Compagnie Marie Chouinard
By Rita Felciano
This past weekend, presented by San Francisco Performances, Montreal’s Compagnie Marie Chouinard made its much delayed Bay Area debut. While admiration for the ten fabulously trained and incredibly committed dancers never waned, the choreography, dazzling as it was, never managed to elicit more than cool respect.
The program consisted of “24 Preludes by Chopin” (1999) and “Le cri du monde” (2000)
Chouinard knows what she is doing. A skillful and experienced dance maker, she clearly translates her vision onto the stage. She creates a universe completely her own and fills it with creatures who inhabit it consistently and fully. Her dances have the crystalline edge of diamonds, they also could cut through glass. The work is unmistakably hers. That should be enough. Yet I found myself stunned by the quality of the dancing while my interest in the choreography never rose above dutiful acceptance. By the end of the evening that had descended into a “so what?” question.
There is something obsessive in Chouinard’s analytical approach to the human body. She has dissected it to the point where it has become an intricate machinethe infamous body as a dancing machine?in which every part, every connection is made visible. But isn’t this what dance is supposed to do? Yes, but, the human being is more than just a body in action.
Most remarkable is the way Chouinard’s dancers can use the torso, no longer treated as an unit but divided into distinct parts. A movement can travel up a leg through the torso, rib by rib, and shoot out through an arm into the finger tips. It’s a wonder that the sections don’t light up as the current shoots through them. Yet what Chouinard does with that knowledge seems considerably less interesting than the vocabulary she has created for herself. Some of it may look influenced by street moves but Chouinard could never be a break dancer. This is dance which is easily understood, but difficult to love.
If the mock Mohawks clamped to the dancers’ heads and the black tape highlighting as much as covering genitalia in “Preludes” suggest punk, the choreography more often recalls pecking roosters or stalking ostriches. “Preludes” was the more likable of the two works, maybe in part because she had a good collaborator.
Chouinard took Chopin’s luscious romanticism and pointed to what these piano pieces also have, bones as solid as rocks. They make much out of little, not unlike the choreographer who here likes to restrict her vocabulary, moving it around, bringing it back, showing variations of it. Angled wrists, trembling fingers, rolling torsos, swayed backs figure prominently. So are repeated references to the friezes Nijinsky pioneered in which legs go one direction, the rest of the body in another. At one point a man stands in beam of light while a woman weaves and softly kicks her legs to the music. He is stationary, his arms hang stiffly in front of him, the sharply angled wrists point into the wings.
Some of the “Preludes” are quite short and builtlike the musicon one well-defined idea. A man reigns in a woman who tries to escape. A dancer gets passed down a line-up like a bouncing ball. Another kicks and flails, oblivious to the soccer gamenot really a game, just an action--around him. And yet another’s head is yanked to and fro by his pigtails. A trio of swinging arms looks like a set of rotating propellers. Except for one these encounters are quite neutral. Every time a woman, tries to address the audience, she gets sucked into a passing crowd. Finally one dancer comes in and puts an arm around her while another does the same to her shadow upstage. This simple gesture has enormous resonance in a piece in which stoicism rules. The beginningin silenceis gorgeous. The ensemble, hands to chest, just stands, slightly leaning forward. And then a hand starts to tremble and they are off.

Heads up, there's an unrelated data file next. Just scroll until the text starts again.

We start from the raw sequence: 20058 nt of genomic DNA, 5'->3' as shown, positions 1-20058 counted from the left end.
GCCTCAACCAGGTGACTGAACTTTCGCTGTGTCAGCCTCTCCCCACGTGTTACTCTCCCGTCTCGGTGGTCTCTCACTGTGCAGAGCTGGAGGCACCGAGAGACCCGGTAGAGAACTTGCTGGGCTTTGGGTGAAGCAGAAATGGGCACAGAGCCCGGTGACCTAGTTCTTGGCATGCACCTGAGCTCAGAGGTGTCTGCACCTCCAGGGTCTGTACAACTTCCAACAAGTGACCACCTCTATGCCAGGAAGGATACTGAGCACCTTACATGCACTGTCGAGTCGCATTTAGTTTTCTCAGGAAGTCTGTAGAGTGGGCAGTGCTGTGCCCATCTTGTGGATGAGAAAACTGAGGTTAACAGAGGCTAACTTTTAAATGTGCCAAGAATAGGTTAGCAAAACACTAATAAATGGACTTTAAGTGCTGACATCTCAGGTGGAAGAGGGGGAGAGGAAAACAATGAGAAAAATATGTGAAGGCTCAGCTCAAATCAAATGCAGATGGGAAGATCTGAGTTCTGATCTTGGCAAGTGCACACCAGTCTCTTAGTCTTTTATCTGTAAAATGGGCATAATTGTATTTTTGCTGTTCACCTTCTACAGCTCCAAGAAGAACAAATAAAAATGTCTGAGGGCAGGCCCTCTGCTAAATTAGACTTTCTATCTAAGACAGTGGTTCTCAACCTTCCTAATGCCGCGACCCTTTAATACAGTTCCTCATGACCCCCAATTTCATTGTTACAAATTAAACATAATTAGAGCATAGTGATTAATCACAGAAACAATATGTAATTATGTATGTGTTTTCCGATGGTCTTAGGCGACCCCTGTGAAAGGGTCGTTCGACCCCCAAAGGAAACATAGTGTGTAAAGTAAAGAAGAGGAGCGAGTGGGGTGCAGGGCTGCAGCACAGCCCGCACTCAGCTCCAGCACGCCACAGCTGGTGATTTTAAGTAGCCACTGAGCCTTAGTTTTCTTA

“Le Cri du Monde” leaves Chopin’s brilliant pianisms behind in favor of a raucous, synthesized score by Louis Dufort. It often sounded as if stamped out to the movements’ requirements. “Cri” looks like something of a ritual by a churning mass of inchoate matter, maybe geological, maybe animal, maybe human. The piece tries to enact coming to terms with whatever these creatures are saddled with. Yet the work doesn’t invite empathy; it felt curiously distanced
Spasmodic and limping gestures suggest disease. Ravenous mouths and feeding actions evoke a frenzy of needssexual and other. Shouts and screams at first are silent but become vocal as they enter the screaming score. Three duets show variously flailing women dragged across the floor by their male partners. Hands reach, their closed fingers making the barest of contacts. Did that touch comment on Michelangelo’s and his sense of the divine spark being passed to humans, here absent?
Sometimes, whoever they are, the dancers move like robots, other times their fierceness threatens to shred them into particulate matter. Nijinsky’s fauns resemble shoved steel plates. Or they giggle like school girls before stretching themselves into swayback trajectories.
These creatures communicate elementally, by touch. Two women snuggle up to each other, finding maybe comfort, maybe just breath, chest to chest. In one corner, another massages a man’s neck, and yet a third repeatedly comes to the rescue of a male dancer stuck in perpetual motion. Yet these gestures are almost swallowed by the cacophony of the remaining choreography.
“Cri” was fiercely danced, particular one long female solo towards the end, but ultimately the concept which gave rise to this extraordinary articulation of movement did not sustain enough interest for a second viewing.
Volume 3, No. 39